I’m a pretty big fan of these interwebs. I’m not going to hide it. And it’s got a pretty amazing collection of “rules,” including some of real gems: Godwins famous law (states that the longer an internet discussion lasts, the more likely it is that someone will compare someone else to Hitler) and Pommer’s law ( “A person’s mind can be changed by reading information on the internet. The nature of this change will be from having no opinion to having a wrong opinion”).

Drawing inspiration from those–and other–laws, I’ve collected a few rules, paradoxes, and laws of the bloggernacle that more or less govern our corner of the internet. Please add your own below in the comments so we can complete the collection! If you’ve ever wondered why we bloggernaclers–blog readers, blog writers, podcasters, etc.–act the way we do, wonder no more:

God Wins Law: The longer a conversation about the Church lasts, the more likely it is that someone will suggest/imply God agrees entirely with their personal opinions.

The 1978 Rule: The 1978 Revelation proves that the prophet is always right. Sometimes also interpreted as: the 1978 Revelation proves that the prophet is never right.

The Polygamy Porter: Use (or ignorance) of the Church’s complexly convoluted history with a variety of plural marriage configurations when justifying the Church’s current stance on marriage. See also: Reid’s Law.

The Law of the Pope: Quotes implying prophetic perfection and infallibility (whether by my own voice, when the prophet speaks, prophet will never lead the church astray, etc.) Conversely: any time someone quotes Pope Francis in such a way to make liberals happy.

The J. Golden Rule: States that uttering swears is worse than allowing children to starve to death in poverty-stricken cities/countries around the world. Magnified if the person also (politely) calls for a reduction in foreign financial aid in the same conversation.

Dew’s Law: Named for prominent Mormon and all around wonderful person Sheri Dew. States that every member will be able to name at least one perfectly happy Mormon woman to give as concrete and final proof that women are totally equal in the church and therefore that feminism is sexist and unnecessary.

Beck’s law: When defending the Church’s position on a hot-button issue, particularly gay marriage, abortion, evolution, gender equality, racism, (or opposing the church’s stand on immigration) the defender’s arguments will sound more like Fox News directly proportionate to the passion with which the defender is arguing.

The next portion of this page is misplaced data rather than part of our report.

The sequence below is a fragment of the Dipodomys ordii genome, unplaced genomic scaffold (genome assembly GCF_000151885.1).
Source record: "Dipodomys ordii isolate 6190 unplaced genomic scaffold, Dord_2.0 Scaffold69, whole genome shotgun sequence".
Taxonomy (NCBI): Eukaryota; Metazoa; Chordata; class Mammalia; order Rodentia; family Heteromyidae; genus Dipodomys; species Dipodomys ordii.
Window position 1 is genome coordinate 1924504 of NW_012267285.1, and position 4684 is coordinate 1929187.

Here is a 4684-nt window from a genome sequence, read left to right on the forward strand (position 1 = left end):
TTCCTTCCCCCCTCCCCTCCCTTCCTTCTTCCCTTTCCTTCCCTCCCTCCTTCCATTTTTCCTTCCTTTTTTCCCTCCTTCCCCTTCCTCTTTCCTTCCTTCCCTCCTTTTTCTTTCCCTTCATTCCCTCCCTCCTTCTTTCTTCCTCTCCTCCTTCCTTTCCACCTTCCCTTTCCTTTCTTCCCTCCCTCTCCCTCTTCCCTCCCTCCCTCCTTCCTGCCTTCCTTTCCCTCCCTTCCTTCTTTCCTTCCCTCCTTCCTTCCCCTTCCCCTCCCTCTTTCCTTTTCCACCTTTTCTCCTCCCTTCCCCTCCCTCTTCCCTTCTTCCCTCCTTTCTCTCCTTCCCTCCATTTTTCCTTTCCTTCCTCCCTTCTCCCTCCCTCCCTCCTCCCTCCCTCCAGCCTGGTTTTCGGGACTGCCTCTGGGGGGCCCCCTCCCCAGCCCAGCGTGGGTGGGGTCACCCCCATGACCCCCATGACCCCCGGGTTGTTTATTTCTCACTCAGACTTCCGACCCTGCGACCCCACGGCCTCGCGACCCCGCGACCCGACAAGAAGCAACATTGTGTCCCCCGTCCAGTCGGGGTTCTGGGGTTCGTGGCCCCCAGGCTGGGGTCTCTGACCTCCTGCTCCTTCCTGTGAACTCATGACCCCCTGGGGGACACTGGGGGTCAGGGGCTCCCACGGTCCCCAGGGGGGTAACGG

The “First Law” of Heaven: Any law that a well-meaning person attempts to elevate above the two great laws the Savior Himself taught explicitly and simply.

The Law of the Right Hand (aka Who’s on the Lord’s Side? Me!) The proposition of a simple and clear binary with “me and people I agree with” on the side of Good, and liberal mormons, TBM mormons, conservative mormons, exmormons, “anti-sites,” apologists, etc. on the side of Evil.

Sheep’s law: States that we are to follow the brethren in every case even if we don’t feel good about it. Generally accompanied by an assertion that “this isn’t blind obedience” even though the end result is the same.

Cafeteria Paradox: Accusing others of being “bad” Mormons while ignoring the cafeteriasized beam in our own eye.

Reid’s Law: It is okay to be a Mormon and a liberal as long as you agree with my interpretation of every issue I think the Church wants you to agree with me on.

Law of the One: Mandates stretching Savior’s shepherding metaphor to include blaming the one for wandering rather than seeking after and finding said one.

Sunstone’s Law: The more anyone looks into the history of the church as described outside of Sunday School manuals, the morel likely they are to feel or be ostracized in discussions of church history and doctrine in Sunday School, Relief Society, and/or Priesthood meeting.

PR Paradox: The disparity between statements of openness and inclusion on the one hand, and the racial, political, socioeconomic, and religious uniformity that comprise the reality of weekly Ward attendance on the other.

Principle of the Order of United: Describes the verbal gymnastics and creative re-ordering of historical facts employed to make the United Order look as little like leftwing politics as humanly possible.

Law of Sustaining the Brethren: “When the Prophet speaks and I agree, the debate is over.” See, for example, recent and vehement member opposition in Utah to a Church-supported immigration plan.

The Bloggernacle Paradox: [[submit your own version of this paradox below in the comments]]

J

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